(Bloomberg) — Treasuries fell as a report showed jobless claims were lower than forecast last week, reinforcing speculation the Federal Reserve will continue to reduce its bond-buying stimulus program as the economy strengthens.
U.S. five-year notes traded at almost the cheapest level since 2010 versus two- and 10-year securities amid speculation economic growth will lead the central bank to raise interest rates in 2015. Fed Chair Janet Yellen said yesterday the central bank is committed to policies that will support the recovery. The U.S. is scheduled to sell $18 billion of five-year Treasury Inflation Protected Securities today.
“She was very, very intentional about explaining her vision for the approach to adapting fed policy to economic performance,” said Jim Vogel, head of agency-debt research at FTN Financial in Memphis, Tennessee. “The fives will be the first place to cheapen as the Fed looks to tighten.”
U.S. five-year yields rose three basis points, or 0.03 percentage point, to 1.68 percent as of 8:37 a.m. in New York, according to Bloomberg Bond Trader data. The price of the 1.625 percent security due in March 2019 was 99 3/4.
Benchmark 10-year note yields added three basis points to 2.66 percent.
Trading of U.S. government securities is scheduled to close at 2 p.m. in New York and stay shut tomorrow for Good Friday, according to the Securities Industry & Financial Markets Association. On April 21, trading will stop at 3 p.m. in Japan and remain closed during London hours for the U.K.’s Easter Monday. The market will open as usual in the U.S. on April 21.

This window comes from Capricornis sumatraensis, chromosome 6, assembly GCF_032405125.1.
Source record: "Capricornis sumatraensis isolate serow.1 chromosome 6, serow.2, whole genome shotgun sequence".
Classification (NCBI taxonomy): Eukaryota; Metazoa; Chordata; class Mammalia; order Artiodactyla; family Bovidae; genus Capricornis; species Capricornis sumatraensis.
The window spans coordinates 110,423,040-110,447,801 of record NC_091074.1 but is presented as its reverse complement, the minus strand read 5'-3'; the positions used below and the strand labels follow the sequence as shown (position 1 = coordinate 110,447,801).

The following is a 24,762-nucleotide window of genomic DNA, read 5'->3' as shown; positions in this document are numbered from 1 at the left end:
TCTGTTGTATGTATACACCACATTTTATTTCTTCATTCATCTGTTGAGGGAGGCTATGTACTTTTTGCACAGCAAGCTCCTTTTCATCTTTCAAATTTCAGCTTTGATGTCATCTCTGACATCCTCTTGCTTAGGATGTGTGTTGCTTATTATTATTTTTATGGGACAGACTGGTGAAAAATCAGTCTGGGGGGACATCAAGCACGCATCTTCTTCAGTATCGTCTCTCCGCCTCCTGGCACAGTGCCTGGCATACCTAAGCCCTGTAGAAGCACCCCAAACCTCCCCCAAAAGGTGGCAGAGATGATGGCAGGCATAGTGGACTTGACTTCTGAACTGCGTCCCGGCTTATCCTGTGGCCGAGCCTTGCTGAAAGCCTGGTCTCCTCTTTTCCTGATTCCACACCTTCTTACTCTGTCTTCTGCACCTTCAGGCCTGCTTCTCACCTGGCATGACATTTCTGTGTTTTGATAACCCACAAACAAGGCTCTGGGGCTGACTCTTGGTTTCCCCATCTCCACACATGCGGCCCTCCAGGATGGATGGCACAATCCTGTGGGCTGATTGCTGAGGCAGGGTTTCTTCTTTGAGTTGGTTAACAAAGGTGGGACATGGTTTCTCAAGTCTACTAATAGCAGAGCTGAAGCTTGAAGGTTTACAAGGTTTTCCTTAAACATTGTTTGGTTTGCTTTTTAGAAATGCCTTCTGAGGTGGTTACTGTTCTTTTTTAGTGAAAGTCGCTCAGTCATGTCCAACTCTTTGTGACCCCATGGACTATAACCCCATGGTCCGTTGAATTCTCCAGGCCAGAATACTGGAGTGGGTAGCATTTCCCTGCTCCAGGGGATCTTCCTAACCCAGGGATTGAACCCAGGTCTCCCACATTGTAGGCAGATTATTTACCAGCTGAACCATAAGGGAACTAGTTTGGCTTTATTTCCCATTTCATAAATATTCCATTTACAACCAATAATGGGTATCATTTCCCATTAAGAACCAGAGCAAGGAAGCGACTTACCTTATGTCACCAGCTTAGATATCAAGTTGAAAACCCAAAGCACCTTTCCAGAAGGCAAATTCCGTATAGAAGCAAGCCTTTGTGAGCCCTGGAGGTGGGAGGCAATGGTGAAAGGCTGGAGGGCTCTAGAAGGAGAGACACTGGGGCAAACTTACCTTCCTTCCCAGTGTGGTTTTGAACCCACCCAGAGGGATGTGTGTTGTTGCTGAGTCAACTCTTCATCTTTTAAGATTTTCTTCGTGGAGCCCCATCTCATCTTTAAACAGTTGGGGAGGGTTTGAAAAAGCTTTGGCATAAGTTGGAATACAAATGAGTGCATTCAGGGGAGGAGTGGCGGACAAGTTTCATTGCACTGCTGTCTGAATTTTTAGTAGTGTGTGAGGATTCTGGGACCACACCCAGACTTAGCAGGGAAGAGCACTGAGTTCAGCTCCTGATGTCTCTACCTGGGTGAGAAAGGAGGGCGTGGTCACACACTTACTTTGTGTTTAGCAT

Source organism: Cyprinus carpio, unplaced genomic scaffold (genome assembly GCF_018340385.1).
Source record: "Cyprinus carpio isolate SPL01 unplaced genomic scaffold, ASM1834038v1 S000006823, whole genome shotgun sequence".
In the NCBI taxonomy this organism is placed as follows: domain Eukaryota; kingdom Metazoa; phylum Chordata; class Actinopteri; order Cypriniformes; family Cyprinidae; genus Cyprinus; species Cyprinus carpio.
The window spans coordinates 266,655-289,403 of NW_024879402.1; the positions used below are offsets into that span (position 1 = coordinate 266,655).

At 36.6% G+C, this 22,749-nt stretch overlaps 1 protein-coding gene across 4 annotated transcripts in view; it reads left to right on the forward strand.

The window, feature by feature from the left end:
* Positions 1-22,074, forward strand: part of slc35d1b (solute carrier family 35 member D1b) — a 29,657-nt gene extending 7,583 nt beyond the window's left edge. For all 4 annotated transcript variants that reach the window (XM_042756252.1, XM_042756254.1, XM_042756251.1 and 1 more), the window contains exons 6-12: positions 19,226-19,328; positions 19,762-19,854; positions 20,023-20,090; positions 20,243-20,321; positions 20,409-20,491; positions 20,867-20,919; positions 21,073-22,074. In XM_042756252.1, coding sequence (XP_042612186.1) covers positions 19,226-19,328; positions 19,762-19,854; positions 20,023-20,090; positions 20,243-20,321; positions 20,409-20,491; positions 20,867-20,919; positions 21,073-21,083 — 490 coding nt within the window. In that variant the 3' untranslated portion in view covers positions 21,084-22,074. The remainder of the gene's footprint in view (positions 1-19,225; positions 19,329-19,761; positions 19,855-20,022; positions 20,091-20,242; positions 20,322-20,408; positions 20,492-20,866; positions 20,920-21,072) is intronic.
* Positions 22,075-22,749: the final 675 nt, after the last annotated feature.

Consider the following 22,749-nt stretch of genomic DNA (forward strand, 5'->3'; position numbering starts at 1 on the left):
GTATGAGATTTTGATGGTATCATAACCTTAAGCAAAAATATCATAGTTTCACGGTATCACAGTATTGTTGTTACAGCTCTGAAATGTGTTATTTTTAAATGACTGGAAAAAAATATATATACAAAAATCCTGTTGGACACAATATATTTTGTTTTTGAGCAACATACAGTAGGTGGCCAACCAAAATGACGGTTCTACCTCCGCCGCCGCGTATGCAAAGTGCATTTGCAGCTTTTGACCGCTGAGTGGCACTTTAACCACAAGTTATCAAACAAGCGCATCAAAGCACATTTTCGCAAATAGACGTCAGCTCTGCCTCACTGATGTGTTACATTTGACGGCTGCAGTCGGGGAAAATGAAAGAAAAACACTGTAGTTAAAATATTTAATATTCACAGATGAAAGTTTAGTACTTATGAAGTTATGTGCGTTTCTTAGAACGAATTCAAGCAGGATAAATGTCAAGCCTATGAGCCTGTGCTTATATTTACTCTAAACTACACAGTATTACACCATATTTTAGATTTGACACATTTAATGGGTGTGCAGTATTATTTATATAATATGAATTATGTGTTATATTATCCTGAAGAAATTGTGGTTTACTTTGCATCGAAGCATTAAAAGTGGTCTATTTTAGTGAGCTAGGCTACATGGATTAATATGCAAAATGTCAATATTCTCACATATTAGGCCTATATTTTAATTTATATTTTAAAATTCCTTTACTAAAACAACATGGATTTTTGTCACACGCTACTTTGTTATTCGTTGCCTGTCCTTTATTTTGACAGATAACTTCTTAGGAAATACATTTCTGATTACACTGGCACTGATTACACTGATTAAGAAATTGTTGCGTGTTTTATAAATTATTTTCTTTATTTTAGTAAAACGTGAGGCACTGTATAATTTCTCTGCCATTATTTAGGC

Five-year TIPS yielded negative 0.50 percent before today’s auction, versus the 12-month average of minus 0.63 percent. The previous sale of five-year TIPS in December drew bids for 2.5 times the amount of debt offered, up from 2.2 at a prior auction in August.
The butterfly spread, the five-year note versus two- and ten-year debt, was 28 basis points after climbing to 29 basis points yesterday. That level is close to the highest in four years, with the increase reflecting waning demand for the middle security versus the other two. Jobless claims increased by 2,000 to 304,000 in the week ended April 12 from a revised 302,000 the prior period that was the lowest since September 2007, a Labor Department report showed. The median forecast of 47 economists surveyed by Bloomberg called for an increase to 315,000.
“There is little question that the economy has remained far from maximum employment,” Yellen said in a speech to the Economic Club of New York.
“Yellen didn’t deliver major surprises,” said Michael Leister, a senior fixed-income strategist at Commerzbank AG in London. “Treasuries are under pressure a bit. The curve shows there is still an expectation” of interest rate rises next year, he said.